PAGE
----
A Bit More Detail

Assorted Personal Notations, Essays, and Other Jottings

Posts Tagged ‘mars

[BLOG] Five Bad Astronomy links (@badastronomer)

  • Bad Astronomy notes the remarkable burst of starbirth at the core of our galaxy one billion years ago, here.
  • Bad Astronomy shares a flyby video of the Mars moon of Phobos.
  • Bad Astronomer reports on a strange storm around the south pole of Jupiter, here.
  • Bad Astronomer reports on an outburst following a debris impact seen by TESS on comet 47P/Wirtanen.
  • Bad Astronomer notes the continuing debate over the dynamic nature of the spiral arms of galaxies.

Written by Randy McDonald

December 22, 2019 at 3:00 pm

[BLOG] Some Friday links

  • Architectuul looks at the Portuguese architectural cooperative Ateliermob, here.
  • Bad Astronomer Phil Plait looks at how white dwarf WD J091405.30+191412.25 is literally vapourizing a planet in close orbit.
  • Caitlin Kelly at the Broadside Blog explains</a< to readers why you really do not want to have to look for parking in New York City.
  • Centauri Dreams looks at the slowing of the solar wind far from the Sun.
  • John Holbo at Crooked Timber considers the gap between ideals and actuals in the context of conspiracies and politics.
  • The Dragon’s Tales reports on how the ESA is trying to solve a problem with the parachutes of the ExoMars probe.
  • Far Outliers reports on what Harry Truman thought about politicians.
  • Gizmodo reports on a new method for identifying potential Earth-like worlds.
  • io9 pays tribute to legendary writer, of Star Trek and much else, D.C. Fontana.
  • The Island Review reports on the football team of the Chagos Islands.
  • Joe. My. God. reports that gay Olympian Gus Kenworthy will compete for the United Kingdom in 2020.
  • JSTOR Daily looks at how early English imperialists saw America and empire through the lens of Ireland.
  • Paul Campos at Lawyers, Guns and Money does not like Pete Buttigieg.
  • The LRB Blog looks at the London Bridge terrorist attack.
  • The Map Room Blog shares a map of Prince William Sound, in Alaska, that is already out of date because of global warming.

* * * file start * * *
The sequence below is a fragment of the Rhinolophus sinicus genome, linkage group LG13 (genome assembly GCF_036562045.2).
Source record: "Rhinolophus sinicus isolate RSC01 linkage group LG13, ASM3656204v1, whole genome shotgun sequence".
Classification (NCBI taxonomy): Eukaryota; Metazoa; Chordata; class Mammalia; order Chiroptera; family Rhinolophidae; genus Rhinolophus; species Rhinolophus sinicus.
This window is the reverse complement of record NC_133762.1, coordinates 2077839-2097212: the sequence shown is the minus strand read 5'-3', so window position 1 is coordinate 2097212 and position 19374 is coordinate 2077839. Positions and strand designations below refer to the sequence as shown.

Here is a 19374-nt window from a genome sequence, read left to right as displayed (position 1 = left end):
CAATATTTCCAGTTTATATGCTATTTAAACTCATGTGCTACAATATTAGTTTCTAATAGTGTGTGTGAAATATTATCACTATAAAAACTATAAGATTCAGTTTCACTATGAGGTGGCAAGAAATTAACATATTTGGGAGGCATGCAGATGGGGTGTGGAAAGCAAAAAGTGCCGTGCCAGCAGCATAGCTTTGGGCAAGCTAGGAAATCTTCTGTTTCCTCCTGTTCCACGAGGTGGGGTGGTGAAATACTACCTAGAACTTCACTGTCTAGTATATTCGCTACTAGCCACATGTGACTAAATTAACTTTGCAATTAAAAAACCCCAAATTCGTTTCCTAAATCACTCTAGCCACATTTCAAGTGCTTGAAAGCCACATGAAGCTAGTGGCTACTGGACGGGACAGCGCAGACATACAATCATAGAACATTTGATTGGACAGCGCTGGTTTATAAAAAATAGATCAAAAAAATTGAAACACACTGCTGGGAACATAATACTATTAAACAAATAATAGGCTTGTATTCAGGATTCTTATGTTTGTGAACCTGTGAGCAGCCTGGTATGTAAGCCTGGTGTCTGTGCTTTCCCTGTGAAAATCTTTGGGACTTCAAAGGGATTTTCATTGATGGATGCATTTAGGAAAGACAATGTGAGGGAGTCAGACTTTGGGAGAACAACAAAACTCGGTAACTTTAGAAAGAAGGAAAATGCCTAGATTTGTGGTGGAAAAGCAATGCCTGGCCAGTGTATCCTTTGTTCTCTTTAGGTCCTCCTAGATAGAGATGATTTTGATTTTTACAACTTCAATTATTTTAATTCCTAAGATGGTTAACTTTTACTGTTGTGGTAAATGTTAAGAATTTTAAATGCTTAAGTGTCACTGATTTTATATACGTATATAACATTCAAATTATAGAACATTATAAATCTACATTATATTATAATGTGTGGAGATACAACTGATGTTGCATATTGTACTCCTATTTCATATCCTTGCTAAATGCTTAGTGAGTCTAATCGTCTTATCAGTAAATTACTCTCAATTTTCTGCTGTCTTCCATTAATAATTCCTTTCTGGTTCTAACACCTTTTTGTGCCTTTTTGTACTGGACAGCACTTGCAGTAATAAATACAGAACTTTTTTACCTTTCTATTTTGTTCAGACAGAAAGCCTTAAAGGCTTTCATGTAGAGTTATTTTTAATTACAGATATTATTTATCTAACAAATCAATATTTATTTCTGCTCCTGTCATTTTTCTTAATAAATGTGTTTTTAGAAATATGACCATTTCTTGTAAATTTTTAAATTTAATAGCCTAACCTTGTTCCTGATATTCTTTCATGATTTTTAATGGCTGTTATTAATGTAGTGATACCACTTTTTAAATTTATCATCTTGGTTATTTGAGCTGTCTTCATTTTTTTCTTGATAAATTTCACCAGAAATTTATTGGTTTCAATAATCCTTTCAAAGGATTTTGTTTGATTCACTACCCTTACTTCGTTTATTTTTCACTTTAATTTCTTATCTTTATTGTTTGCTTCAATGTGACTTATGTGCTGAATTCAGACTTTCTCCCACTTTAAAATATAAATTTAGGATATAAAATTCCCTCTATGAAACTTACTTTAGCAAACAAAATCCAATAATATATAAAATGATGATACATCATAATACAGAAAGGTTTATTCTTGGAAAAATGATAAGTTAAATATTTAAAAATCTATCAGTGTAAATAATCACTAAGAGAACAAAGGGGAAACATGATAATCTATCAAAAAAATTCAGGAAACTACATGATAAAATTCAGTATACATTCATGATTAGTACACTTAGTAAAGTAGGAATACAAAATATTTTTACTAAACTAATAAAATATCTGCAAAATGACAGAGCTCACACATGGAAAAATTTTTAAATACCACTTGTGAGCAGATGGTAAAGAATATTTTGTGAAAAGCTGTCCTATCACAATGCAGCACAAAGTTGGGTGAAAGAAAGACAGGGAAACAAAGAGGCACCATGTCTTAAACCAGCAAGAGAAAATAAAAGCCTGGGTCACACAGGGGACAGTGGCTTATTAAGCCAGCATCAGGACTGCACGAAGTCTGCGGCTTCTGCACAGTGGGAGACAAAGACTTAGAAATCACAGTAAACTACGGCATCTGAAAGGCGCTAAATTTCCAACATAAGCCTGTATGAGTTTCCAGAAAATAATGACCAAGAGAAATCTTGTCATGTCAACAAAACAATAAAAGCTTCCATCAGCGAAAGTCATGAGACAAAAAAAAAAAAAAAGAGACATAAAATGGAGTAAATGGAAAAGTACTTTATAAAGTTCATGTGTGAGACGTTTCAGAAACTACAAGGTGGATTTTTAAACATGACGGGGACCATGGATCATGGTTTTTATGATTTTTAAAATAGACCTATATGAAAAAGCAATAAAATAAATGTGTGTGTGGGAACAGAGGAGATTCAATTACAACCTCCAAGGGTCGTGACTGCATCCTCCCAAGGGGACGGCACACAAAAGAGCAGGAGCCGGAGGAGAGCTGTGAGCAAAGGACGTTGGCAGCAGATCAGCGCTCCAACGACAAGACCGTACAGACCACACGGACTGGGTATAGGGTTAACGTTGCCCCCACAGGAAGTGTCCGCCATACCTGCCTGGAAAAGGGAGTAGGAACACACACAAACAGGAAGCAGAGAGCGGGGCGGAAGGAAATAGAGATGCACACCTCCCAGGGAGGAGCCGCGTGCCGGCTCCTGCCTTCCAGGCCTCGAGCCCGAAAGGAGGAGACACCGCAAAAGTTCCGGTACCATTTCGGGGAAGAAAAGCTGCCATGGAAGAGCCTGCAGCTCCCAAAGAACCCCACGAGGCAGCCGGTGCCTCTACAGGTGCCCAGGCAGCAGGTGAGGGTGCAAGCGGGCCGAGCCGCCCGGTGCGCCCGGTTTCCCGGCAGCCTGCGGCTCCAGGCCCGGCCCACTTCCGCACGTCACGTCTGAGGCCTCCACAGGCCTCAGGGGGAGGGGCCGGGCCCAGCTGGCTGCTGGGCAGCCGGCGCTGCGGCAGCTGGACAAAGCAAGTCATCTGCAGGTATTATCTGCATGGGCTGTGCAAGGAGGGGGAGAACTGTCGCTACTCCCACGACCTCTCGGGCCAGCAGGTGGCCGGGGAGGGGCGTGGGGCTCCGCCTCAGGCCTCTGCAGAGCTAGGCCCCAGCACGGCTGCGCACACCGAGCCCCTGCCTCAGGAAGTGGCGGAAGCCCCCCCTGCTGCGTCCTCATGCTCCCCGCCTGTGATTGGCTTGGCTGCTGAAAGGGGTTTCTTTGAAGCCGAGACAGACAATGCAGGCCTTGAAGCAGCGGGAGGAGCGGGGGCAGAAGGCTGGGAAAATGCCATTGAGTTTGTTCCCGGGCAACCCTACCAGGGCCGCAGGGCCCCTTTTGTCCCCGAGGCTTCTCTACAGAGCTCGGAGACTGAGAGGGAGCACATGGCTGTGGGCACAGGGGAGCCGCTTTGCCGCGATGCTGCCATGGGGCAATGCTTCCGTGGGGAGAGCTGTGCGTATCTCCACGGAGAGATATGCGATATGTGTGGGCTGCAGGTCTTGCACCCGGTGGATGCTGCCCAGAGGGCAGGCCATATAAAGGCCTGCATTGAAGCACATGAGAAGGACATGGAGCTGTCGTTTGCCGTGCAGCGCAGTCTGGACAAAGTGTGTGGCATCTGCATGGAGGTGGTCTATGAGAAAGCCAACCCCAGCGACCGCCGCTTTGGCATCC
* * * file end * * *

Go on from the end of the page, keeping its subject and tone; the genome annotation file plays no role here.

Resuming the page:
• Marginal Revolution questions if Cebu, in the Philippines, is the most typical city in the world.
  • The NYR Daily looks at gun violence among Arab Israelis.
  • The Planetary Society Blog considers what needs to be researched next on Mars.
  • Roads and Kingdoms tells the story of Sister Gracy, a Salesian nun at work in South Sudan.
  • The Russian Demographics Blog shares a paper noting continued population growth expected in much of Europe, and the impact of this growth on the environment.
  • Strange Maps shares a map of fried chicken restaurants in London.
  • Starts With A Bang’s Ethan Siegel explains why a 70 solar mass black hole is not unexpected.
  • John Scalzi at Whatever gives</a his further thoughts on the Pixel 4.
  • Window on Eurasia notes that, last year, 37 thousand Russians died of HIV/AIDS.
  • Arnold Zwicky starts from a consideration of the 1948 film Kind Hearts and Coronets.

[BLOG] Some Thursday links

  • Bad Astronomy notes the very odd structure of galaxy NGC 2775.
  • Dangerous Minds reports on the 1987 riot by punks that wrecked a Seattle ferry.
  • Bruce Dorminey reports on a new suggestion from NASA that the massive dust towers of Mars have helped dry out that world over eons.
  • The Everyday Sociology Blog looks at how changing technologies have led to younger people spending more social capital on maintaining relationships with friends over family.
  • This forum hosted at Gizmodo considers the likely future causes of death of people in coming decades.
  • In Media Res’ Russell Arben Fox reports on the debate in Wichita on what to do with the Century II performance space.
  • Joe. My. God. reports on the decision of Hungary to drop out of Eurovision, apparently because of its leaders’ homophobia.
  • JSTOR Daily reports on the debunking of the odd theory that the animals and people of the Americas were degenerate dwarfs.
  • Language Hat reports on how the classics can be served by different sorts of translation.
  • Robert Farley at Lawyers, Guns and Money considers how Trump’s liberation of war criminals relates to folk theories about just wars.